Our process helps us ensure that the school’s design will incorporate the necessary physical conditions for students while honoring the cultural value to the community. We engage in extensive transparency, collaboration and listening to build a facility that blurs the boundaries between teachers, students, school and community. Ultimately, the school and community have a multi-functional space that satisfies all their unique needs.
A few years ago, we worked with another district in South Texas to build a gym that would serve as a community shelter in severe weather, office space for coaches, a competition gym, a space for physical education and a space that could be used for community events like receptions, church services and a host of other community activities for citizens without means to travel to nearby cities. We were also asked to design the outdoor spaces so that the community could use it after hours to walk for exercise, community festivals, and other events. In this facility, we designed two pavilions the district and community use for bake sales, auctions, out door parties, shelter during track meets and football games and many other uses. They also wanted an area to use for festivals, outdoor eating and community and district fundraisers. After we completed our collaborative process, we designed a courtyard plaza with easy access to the campus and the community.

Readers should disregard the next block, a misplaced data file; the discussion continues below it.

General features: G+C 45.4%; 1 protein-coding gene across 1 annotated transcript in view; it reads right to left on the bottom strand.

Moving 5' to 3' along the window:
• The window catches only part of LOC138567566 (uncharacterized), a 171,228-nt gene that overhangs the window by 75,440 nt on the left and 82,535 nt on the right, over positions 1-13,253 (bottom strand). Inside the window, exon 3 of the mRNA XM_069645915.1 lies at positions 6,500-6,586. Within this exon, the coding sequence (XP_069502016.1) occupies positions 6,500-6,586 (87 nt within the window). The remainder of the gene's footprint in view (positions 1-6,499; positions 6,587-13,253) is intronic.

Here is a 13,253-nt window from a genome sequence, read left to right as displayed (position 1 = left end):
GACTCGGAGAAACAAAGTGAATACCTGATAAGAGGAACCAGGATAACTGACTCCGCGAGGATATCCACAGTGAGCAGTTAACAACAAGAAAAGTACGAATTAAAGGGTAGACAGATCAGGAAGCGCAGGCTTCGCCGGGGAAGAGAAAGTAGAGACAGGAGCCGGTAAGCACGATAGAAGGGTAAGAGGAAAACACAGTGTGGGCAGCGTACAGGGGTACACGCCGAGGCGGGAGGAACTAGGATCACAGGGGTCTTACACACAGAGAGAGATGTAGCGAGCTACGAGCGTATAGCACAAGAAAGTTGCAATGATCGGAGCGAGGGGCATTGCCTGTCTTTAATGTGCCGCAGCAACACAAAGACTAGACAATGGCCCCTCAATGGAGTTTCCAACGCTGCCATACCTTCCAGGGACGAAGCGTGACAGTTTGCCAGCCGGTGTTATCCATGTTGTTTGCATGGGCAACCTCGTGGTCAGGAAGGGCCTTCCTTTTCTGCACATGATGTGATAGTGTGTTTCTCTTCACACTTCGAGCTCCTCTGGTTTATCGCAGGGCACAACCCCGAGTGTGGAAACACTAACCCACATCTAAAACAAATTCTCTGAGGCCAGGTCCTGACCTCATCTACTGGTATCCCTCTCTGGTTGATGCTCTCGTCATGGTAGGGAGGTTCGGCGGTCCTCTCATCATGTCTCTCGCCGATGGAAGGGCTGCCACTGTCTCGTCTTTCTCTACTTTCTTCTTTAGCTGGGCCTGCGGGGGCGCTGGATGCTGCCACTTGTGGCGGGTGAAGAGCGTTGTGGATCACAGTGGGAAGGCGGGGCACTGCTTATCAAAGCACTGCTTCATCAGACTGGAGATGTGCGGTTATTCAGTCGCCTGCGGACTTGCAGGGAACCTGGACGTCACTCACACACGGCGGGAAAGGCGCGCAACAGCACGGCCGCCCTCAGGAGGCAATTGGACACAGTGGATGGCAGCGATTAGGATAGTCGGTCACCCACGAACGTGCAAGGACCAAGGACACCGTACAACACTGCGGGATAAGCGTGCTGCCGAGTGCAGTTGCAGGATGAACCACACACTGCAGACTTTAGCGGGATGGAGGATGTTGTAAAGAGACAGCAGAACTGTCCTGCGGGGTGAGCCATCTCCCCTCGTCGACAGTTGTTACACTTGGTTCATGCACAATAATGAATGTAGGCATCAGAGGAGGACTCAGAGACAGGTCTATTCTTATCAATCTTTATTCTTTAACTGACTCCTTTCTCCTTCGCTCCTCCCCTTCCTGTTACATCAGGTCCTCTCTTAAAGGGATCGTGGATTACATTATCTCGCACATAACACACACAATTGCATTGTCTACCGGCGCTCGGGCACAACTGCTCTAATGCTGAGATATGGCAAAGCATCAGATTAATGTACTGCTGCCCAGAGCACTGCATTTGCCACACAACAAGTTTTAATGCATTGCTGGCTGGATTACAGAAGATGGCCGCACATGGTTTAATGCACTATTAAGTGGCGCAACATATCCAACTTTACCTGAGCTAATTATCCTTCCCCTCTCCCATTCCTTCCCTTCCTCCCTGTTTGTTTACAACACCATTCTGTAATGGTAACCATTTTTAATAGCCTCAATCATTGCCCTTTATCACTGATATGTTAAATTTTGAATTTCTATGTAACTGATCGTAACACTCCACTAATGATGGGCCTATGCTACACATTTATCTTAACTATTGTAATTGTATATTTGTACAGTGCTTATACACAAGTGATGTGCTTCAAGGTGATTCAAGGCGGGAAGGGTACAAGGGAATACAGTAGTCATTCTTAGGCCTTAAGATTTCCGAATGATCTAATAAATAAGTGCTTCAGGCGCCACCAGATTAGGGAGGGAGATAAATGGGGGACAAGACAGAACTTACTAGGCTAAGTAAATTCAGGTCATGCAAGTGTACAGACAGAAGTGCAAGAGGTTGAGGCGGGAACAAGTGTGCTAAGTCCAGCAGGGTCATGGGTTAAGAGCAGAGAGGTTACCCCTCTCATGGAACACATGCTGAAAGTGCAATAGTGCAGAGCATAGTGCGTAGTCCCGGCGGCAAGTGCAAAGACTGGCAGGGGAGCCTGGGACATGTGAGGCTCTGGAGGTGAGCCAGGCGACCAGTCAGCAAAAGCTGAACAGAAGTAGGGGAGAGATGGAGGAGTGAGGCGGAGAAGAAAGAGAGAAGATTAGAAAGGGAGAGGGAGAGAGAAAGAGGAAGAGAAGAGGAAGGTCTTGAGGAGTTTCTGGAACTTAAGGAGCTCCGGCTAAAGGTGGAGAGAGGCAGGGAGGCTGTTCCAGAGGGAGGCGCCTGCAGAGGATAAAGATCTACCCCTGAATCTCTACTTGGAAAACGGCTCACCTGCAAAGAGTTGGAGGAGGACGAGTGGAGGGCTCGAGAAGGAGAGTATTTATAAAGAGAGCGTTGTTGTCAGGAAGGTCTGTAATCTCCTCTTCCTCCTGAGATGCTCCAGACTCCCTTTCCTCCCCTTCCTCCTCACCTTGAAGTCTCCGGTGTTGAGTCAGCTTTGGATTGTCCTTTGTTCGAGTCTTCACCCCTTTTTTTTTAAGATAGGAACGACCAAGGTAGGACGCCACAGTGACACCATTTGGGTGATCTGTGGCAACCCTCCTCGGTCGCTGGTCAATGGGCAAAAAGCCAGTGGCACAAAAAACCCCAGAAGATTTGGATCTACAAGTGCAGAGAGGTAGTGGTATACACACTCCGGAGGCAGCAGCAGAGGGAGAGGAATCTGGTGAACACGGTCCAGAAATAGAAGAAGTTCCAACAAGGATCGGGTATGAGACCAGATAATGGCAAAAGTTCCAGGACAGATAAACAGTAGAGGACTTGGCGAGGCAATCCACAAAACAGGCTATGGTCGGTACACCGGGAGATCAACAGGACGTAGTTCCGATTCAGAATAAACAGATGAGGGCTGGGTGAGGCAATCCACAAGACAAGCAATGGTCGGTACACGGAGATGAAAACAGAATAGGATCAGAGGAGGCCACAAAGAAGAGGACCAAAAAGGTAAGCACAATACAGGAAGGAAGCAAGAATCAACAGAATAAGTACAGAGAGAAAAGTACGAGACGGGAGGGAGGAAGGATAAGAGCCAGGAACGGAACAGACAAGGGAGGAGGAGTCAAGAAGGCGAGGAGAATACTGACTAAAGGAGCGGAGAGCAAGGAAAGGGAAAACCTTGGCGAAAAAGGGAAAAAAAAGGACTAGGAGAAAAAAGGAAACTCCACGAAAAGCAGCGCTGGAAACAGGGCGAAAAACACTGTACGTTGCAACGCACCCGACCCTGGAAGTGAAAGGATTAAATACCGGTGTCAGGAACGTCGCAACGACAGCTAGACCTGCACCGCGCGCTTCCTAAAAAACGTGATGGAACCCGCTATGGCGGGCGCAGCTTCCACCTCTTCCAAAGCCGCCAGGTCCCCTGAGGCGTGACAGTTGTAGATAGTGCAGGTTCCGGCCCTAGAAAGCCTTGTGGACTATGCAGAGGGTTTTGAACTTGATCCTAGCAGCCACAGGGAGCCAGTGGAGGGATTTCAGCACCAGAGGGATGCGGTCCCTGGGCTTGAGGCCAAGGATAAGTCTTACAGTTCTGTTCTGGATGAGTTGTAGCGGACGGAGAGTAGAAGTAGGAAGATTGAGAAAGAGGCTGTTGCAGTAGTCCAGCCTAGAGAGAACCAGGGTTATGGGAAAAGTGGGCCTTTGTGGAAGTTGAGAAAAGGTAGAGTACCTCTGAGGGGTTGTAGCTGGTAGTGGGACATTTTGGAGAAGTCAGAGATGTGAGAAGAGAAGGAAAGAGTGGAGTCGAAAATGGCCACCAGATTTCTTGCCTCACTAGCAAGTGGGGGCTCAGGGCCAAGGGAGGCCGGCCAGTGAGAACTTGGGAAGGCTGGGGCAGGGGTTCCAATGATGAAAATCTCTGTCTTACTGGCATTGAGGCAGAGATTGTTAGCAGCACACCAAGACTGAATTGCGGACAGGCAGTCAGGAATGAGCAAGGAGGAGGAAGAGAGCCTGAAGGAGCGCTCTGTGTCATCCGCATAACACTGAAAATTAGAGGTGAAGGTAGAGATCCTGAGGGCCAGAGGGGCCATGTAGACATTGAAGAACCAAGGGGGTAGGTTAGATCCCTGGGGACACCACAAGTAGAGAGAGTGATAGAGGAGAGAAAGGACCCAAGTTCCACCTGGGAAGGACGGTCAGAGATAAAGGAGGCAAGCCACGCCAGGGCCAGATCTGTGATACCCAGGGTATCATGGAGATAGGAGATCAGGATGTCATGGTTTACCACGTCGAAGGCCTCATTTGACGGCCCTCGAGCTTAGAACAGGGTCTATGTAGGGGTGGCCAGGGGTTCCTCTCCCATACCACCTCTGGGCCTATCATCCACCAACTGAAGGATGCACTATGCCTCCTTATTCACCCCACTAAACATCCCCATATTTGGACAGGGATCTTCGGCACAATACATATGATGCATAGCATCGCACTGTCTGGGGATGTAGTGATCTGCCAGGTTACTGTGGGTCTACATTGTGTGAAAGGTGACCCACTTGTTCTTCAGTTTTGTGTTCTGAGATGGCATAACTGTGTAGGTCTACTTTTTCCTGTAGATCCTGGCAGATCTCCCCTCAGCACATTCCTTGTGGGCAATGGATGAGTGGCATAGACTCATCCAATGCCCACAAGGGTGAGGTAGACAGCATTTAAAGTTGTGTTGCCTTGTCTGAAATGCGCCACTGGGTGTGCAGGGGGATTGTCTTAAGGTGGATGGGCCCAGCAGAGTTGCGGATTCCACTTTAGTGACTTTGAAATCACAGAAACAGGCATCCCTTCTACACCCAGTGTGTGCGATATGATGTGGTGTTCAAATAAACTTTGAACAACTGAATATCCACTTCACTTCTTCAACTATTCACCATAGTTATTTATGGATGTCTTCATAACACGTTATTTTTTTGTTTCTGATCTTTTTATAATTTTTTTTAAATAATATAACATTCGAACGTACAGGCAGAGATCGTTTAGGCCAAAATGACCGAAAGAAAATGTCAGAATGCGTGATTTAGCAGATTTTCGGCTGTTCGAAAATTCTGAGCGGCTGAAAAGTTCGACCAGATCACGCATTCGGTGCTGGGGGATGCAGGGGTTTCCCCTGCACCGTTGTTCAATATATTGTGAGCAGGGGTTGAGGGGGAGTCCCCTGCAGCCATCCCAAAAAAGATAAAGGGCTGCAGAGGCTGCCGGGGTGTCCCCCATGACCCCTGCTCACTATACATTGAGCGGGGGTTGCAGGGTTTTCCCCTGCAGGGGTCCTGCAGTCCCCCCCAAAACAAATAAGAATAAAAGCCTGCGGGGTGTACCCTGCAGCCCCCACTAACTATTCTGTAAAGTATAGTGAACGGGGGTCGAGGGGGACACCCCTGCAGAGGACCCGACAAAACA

The Rewards of Mastering a Challenge
Delivering on a challenge for our clients is extremely rewarding. Collaborating so that clients can realize their dream and vision within their budget is also great. It may seem at times we are underappreciated, but I would challenge my peers to revisit a finished building a year later. Just go back, stand around and observe the occupants using the spaces. It is a very rewarding experience.
To do this job well, to be an outstanding architect, we must love people, have a passion for problem-solving and be astute listeners to discern subtleties to actually understand the hearts and values of our clients. Those are key ingredients to what we chose to do and what we love to do.
If you have a facility challenge or desire to rework or rebuild an existing structure or even build from new, call us to help you realize your vision for your students and community.